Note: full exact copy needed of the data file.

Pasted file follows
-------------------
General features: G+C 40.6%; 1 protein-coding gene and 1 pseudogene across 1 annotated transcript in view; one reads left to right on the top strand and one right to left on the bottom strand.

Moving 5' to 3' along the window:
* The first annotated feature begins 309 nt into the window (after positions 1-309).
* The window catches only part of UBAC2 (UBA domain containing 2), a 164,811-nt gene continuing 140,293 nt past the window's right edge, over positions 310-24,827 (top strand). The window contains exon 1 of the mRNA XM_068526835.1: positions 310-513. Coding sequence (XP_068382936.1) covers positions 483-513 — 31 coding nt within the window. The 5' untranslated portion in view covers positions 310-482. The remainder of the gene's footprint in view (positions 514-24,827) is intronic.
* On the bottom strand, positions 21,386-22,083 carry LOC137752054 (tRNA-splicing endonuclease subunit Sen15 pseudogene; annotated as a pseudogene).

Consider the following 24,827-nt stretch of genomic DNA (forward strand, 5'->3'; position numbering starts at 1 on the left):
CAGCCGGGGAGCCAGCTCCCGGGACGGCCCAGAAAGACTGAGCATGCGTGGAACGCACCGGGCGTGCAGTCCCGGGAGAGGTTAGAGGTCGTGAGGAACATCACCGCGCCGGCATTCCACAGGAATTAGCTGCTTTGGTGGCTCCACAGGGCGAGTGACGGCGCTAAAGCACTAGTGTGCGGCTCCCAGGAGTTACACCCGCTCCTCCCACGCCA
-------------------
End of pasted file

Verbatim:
General features: G+C 40.6%; 1 protein-coding gene and 1 pseudogene across 1 annotated transcript in view; one reads left to right on the top strand and one right to left on the bottom strand.

Moving 5' to 3' along the window:
* The first annotated feature begins 309 nt into the window (after positions 1-309).
* The window catches only part of UBAC2 (UBA domain containing 2), a 164,811-nt gene continuing 140,293 nt past the window's right edge, over positions 310-24,827 (top strand). The window contains exon 1 of the mRNA XM_068526835.1: positions 310-513. Coding sequence (XP_068382936.1) covers positions 483-513 — 31 coding nt within the window. The 5' untranslated portion in view covers positions 310-482. The remainder of the gene's footprint in view (positions 514-24,827) is intronic.
* On the bottom strand, positions 21,386-22,083 carry LOC137752054 (tRNA-splicing endonuclease subunit Sen15 pseudogene; annotated as a pseudogene).

Consider the following 24,827-nt stretch of genomic DNA (forward strand, 5'->3'; position numbering starts at 1 on the left):
CAGCCGGGGAGCCAGCTCCCGGGACGGCCCAGAAAGACTGAGCATGCGTGGAACGCACCGGGCGTGCAGTCCCGGGAGAGGTTAGAGGTCGTGAGGAACATCACCGCGCCGGCATTCCACAGGAATTAGCTGCTTTGGTGGCTCCACAGGGCGAGTGACGGCGCTAAAGCACTAGTGTGCGGCTCCCAGGAGTTACACCCGCTCCTCCCACGCCA